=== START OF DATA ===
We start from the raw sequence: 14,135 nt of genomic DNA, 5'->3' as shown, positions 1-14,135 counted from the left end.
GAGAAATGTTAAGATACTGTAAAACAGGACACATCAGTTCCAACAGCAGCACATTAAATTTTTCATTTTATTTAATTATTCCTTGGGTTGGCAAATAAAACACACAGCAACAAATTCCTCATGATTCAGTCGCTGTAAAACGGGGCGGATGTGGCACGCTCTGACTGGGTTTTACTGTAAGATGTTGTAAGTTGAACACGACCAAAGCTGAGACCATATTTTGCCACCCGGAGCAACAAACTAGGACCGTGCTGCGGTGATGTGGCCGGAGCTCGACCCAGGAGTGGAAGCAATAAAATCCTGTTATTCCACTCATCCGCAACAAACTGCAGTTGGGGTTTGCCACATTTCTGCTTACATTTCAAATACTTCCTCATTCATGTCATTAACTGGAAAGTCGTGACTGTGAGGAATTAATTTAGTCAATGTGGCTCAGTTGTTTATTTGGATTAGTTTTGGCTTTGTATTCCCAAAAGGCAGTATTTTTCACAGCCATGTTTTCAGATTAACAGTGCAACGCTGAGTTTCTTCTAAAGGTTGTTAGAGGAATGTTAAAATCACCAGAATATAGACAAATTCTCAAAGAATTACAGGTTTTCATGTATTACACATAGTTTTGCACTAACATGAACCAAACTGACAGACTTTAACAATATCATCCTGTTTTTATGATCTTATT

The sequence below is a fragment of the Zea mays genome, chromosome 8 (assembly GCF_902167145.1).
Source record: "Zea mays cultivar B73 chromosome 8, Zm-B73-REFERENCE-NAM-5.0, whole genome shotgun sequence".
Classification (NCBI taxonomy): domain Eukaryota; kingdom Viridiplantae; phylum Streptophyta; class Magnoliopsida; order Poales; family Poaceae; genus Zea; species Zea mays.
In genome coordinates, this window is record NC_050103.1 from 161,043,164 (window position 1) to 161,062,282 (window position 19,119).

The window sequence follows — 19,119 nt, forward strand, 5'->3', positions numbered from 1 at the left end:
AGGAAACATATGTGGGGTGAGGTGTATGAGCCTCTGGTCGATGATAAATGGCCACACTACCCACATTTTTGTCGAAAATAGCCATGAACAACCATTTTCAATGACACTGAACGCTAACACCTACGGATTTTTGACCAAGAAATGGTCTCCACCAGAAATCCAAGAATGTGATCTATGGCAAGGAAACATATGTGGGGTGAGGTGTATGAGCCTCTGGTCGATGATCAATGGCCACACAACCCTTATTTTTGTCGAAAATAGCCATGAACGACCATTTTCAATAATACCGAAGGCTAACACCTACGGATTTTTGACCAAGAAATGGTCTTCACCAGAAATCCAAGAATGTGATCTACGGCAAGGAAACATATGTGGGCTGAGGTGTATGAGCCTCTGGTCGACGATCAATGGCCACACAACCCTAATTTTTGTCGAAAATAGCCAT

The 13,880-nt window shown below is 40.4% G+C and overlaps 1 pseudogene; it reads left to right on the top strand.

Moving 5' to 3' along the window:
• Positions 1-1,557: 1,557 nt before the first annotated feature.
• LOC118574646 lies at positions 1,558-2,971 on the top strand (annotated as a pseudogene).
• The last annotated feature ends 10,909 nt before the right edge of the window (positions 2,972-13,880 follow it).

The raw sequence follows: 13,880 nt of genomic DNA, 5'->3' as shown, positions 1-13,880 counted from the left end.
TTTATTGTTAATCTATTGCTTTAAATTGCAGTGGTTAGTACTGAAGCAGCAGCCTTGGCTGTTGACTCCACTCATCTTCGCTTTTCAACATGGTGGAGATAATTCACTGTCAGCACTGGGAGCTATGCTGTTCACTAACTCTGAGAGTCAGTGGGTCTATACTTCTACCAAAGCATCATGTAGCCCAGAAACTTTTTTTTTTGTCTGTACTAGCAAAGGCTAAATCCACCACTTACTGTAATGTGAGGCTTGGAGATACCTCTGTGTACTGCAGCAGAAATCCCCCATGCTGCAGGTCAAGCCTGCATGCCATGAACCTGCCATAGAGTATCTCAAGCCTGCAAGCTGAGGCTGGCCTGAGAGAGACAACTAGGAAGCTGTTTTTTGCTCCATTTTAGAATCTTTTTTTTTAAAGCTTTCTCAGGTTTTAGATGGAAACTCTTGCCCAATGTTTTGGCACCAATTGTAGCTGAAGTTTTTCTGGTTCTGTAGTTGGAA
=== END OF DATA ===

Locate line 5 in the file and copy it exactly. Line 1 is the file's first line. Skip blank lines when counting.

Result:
Classification (NCBI taxonomy): domain Eukaryota; kingdom Viridiplantae; phylum Streptophyta; class Magnoliopsida; order Poales; family Poaceae; genus Zea; species Zea mays.